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Since the 1970s, when the first virtual-reality technologies started being used for medical, military, industry and entertainment purposes, architects have speculated about the possibilities that working with these technologies could bring to architecture. Today, virtual, augmented and mixed reality are blurring the boundaries between the physical and the virtual, and questioning what is real and what is fictional.

Hosted at the Royal Academy of Arts on 4 March, as part of the on-going Invisible Landscapes programme, join architect Ippolito Pestellini, and Marina Otero, Director of Research at Het Nieuwe Instituut, as they discuss the political, social and physical impact our digital lives have on the spaces around us.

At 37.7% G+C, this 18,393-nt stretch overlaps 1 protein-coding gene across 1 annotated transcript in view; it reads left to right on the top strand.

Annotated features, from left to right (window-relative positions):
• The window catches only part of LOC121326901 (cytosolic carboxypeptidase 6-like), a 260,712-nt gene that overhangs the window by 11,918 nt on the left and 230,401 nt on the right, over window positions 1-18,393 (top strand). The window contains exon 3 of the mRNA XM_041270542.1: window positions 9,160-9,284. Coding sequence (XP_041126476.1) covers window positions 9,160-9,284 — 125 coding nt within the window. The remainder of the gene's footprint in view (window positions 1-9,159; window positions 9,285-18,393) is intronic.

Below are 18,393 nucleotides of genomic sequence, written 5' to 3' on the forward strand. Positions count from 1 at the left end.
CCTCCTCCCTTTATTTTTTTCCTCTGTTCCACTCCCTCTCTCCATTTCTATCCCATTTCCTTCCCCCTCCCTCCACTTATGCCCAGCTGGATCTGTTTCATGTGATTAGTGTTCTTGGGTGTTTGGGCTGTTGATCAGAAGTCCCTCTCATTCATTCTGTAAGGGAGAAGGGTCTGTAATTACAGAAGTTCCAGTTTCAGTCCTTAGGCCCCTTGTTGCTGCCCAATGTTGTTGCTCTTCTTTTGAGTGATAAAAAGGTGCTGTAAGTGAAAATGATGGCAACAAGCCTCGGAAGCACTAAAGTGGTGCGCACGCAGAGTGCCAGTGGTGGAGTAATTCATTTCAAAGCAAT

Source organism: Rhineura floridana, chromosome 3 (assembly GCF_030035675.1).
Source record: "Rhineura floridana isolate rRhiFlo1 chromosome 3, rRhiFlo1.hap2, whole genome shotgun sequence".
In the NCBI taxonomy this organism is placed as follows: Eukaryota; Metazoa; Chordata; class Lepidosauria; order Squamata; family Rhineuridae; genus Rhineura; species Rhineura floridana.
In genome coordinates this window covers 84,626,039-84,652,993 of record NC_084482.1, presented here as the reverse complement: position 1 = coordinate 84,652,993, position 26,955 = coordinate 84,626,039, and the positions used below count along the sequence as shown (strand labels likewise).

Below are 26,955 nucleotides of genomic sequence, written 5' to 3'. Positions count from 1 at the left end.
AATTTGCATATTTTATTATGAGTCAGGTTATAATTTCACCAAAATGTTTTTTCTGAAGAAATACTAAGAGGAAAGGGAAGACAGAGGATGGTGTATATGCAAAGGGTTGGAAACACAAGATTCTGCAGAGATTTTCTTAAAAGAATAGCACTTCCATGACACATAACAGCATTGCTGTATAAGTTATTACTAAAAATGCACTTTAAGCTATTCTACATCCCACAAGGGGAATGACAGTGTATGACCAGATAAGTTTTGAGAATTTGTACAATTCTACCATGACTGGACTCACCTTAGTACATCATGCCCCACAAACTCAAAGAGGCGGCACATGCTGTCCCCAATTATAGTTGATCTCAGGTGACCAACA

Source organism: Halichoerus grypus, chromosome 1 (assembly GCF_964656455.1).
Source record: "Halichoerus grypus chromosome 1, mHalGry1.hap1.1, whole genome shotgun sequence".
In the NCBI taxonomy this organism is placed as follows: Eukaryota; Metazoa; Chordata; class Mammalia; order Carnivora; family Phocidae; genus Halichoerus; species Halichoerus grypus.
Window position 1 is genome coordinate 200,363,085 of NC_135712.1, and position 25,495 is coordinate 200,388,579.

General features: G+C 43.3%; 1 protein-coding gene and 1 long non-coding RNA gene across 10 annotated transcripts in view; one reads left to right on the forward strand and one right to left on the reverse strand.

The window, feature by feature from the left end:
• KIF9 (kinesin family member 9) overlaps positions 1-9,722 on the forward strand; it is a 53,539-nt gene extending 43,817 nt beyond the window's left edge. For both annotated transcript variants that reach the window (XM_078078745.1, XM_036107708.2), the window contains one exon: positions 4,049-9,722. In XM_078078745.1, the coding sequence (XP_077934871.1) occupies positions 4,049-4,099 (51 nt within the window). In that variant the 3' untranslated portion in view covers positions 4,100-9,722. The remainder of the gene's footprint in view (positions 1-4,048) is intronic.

SWITCH SUPERNAP 7 Data centre, Air Vacuum space. © Switch (via Royal Academy)

Every second, 2.8 million emails are sent, 30,000 phrases are Googled, 600 updates are tweeted, adding up to approximately 2.5 quintillion bytes of data generated each day. And these figures grow exponentially. While our “datafied” existences are progressively evaporating in bytes and remote connections, the material and spatial consequences of data production and consumption remain largely unanticipated. What is the impact of our increasing reliance on the digital?

eNew H3C, data centre interior, China (via Pinterest)

For Architecture For Non-Humans, architect and OMA partner Pestellini is joined by Otero, to take a closer look at how contemporary life in the digital realm is transforming the political, social and physical character of our environment. This conversation will be chaired by Ben Vickers a curator, writer, publisher and the chief technology officer at the Serpentine Galleries in London. Book tickets here.

Architecture for non-humans: Ippolito Pestellini and Marina Otero at Royal Academy of Arts | Monday 4 March 2019 (6.30—8pm)

Feature image: SuperNap Las Vegas data centre campus (via Karrako)

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